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    • In 2008, the BBC caught wind that Superheroes would be the next big thing and decided to get on the bandwagon with their own offbeat show 'No Heroics.' Show Creator Drew Pearce is a huge fan of the genre and added little touches of comic references throughout the stage design. No Heroics is very edgy and full of low brow humor, but if that doesn't scare you off, you're in for a real treat.

      The show revolves around a group of 5 Superheroes and their struggle with everyday life while hanging out in their favorite pub.

      First there's The Hotness. A man-child who desperately wants to be taken seriously, even though his powers of heating things up comes off as rather lame. He tends to drive the group towards striving for more heroic action, while the rest wrestle with apathy and selfishness. (Not that he isn't plenty selfish himself.) He used to date Electroclash and (not so secretly) pines for her.

      Excelsior is their version of Superman, though he's completely self-centered and a bully. He's The Hotness' rival, who The Hotness wishes he was. When he's not saving lives, he's downing beers with his friends and taunting The Hotness and his friends or trying to score with the ladies.

      She-Force, a.k.a. Jenni, is the strongest woman alive, fighting criminals with her fists, but struggles with dating. She's always looking for the best in people, but also for her next date. She's even been led astray and dated a supervillain. (Be certain to check out the episode where she visits her former flame, Lightkiller, in prison.)

      Electroclash, a.k.a. Sarah, is a Technopath. She's super jaded, hot tempered and briefly dated The Hotness. Her ability to speak to machines is usually squandered on getting free cigarettes. She's making ends meet by going to Fan meet and greets with She-Force. They were a short lived super duo.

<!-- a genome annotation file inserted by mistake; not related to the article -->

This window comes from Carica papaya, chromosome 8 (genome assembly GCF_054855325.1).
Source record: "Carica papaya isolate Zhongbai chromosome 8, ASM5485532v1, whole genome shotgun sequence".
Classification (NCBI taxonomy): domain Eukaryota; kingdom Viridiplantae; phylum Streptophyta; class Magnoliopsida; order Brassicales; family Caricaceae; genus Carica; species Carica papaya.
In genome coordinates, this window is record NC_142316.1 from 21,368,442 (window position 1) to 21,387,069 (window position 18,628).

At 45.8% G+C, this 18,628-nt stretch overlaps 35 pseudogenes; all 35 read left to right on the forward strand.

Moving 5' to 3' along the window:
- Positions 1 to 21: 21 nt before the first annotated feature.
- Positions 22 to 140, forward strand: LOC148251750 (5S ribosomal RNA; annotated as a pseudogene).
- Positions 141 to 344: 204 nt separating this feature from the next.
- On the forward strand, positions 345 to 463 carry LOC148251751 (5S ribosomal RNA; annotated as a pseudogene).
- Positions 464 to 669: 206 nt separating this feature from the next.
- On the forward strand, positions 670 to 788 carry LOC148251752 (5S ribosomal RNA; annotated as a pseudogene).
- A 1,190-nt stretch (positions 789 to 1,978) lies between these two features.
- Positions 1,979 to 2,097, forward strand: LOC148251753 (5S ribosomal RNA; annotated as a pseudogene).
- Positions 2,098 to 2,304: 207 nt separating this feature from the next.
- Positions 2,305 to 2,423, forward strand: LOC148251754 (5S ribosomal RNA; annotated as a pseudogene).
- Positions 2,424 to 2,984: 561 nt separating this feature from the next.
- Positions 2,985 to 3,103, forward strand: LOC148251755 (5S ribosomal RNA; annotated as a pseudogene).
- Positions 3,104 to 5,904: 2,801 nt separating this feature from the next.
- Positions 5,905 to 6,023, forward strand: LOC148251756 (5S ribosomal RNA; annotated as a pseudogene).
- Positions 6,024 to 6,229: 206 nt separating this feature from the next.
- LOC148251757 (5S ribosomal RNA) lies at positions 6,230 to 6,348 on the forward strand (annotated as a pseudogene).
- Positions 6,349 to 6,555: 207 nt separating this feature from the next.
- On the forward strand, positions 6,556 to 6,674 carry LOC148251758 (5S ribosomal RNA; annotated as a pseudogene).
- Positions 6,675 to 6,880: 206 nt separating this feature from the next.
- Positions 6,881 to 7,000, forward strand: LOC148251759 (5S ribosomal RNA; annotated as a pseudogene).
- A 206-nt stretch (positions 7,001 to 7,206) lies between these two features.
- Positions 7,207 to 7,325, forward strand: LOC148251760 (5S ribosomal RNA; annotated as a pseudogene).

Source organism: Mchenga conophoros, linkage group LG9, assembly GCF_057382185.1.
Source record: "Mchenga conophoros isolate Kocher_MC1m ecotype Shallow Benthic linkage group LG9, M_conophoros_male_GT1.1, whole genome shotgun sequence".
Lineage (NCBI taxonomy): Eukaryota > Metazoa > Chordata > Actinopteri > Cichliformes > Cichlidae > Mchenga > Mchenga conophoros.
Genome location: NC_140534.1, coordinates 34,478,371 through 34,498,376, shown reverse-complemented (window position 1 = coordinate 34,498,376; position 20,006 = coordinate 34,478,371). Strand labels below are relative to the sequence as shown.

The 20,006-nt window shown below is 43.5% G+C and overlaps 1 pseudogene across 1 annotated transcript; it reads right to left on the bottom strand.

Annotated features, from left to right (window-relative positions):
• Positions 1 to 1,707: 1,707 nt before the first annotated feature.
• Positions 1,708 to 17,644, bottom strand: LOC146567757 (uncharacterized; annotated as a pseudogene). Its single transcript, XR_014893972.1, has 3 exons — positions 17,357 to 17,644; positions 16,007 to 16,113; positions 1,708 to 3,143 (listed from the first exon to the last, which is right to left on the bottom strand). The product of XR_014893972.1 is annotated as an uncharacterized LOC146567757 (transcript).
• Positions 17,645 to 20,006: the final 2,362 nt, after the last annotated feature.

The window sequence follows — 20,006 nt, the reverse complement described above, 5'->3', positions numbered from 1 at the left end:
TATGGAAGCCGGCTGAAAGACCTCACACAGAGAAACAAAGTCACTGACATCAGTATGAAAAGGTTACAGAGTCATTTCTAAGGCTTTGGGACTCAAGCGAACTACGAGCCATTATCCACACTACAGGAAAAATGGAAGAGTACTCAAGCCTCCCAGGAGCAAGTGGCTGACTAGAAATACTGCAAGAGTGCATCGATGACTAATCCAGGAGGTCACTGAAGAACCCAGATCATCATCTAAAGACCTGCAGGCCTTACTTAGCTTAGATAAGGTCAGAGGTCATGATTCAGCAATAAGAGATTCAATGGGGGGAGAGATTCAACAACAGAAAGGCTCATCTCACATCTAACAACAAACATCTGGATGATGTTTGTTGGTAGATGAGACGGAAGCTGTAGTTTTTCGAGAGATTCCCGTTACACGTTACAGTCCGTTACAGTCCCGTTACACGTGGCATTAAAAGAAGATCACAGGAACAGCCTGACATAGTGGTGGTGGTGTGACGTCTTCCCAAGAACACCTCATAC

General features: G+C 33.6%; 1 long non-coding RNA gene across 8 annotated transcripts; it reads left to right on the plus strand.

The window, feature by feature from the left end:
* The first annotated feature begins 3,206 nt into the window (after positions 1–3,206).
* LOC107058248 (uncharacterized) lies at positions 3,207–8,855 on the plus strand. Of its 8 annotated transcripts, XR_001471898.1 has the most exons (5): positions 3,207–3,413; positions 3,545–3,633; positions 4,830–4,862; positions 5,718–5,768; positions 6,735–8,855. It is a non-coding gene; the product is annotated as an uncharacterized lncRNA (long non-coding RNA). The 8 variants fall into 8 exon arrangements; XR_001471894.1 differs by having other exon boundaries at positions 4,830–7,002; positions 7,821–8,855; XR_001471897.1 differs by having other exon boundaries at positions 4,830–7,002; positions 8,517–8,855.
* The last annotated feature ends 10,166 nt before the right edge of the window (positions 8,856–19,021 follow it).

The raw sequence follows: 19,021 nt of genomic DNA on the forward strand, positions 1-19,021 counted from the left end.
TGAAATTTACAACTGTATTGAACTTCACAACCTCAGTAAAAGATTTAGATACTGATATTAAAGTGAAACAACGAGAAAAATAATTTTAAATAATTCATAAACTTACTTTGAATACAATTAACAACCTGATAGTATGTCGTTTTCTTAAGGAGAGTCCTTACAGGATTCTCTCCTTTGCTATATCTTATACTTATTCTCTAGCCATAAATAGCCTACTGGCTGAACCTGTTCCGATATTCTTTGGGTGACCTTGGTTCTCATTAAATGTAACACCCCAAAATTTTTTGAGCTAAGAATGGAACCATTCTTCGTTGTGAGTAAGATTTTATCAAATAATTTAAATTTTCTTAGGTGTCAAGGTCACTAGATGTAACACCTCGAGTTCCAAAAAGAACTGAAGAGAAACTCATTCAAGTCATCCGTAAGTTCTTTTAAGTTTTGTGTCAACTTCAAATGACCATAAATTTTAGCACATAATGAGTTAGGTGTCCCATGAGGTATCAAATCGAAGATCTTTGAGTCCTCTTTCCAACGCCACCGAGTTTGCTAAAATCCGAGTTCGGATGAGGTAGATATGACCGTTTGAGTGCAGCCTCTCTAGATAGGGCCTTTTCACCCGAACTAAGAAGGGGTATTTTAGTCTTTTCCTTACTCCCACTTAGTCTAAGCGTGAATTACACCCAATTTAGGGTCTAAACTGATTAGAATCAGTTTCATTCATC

And lastly, there's Timebomb. His powers allow him to see 60 seconds into the future. This has left him full of apathy and alone. He's also on the hunt for Mr. Right, but his ability to see into the future ruins all chances of that and leaves him bitter. Often he'll threaten real violence in such detail that it frightens even Excelsior. (Be on the lookout for the episode where he has to complete a diplomatic mission through the city.)

      This short lived series only lasted for 6 brief episodes, but they've held up in my memory because it was so incredibly well written. The BBC has all but scrubbed it from existence and remains very difficult to find. ABC was slated to make a pilot, but that seems to have dissipated and won't ever air. What are some shows that had one season that you enjoyed? (I'm expecting a lot of Firefly responses here.)

    • OMG....The UK gets some things so right. But, to be honest sometimes I feel intimidated with their high-brow humor; I can't keep up. LOL

      It seems for normal broadcast TV to survive in the US, advertisers have to embrace the concept first. Advertisers are not long term thinkers. One of my to-do lists it to log how many drug ads that CBS runs through their evening programs. Generally speaking they probably have the best tv shows, charge the most for advertising thus drug companies dominate their airspace.

      Something funny like this could be deployed on TBS as they are carving a niche for themselves for being innovative like People of Earth.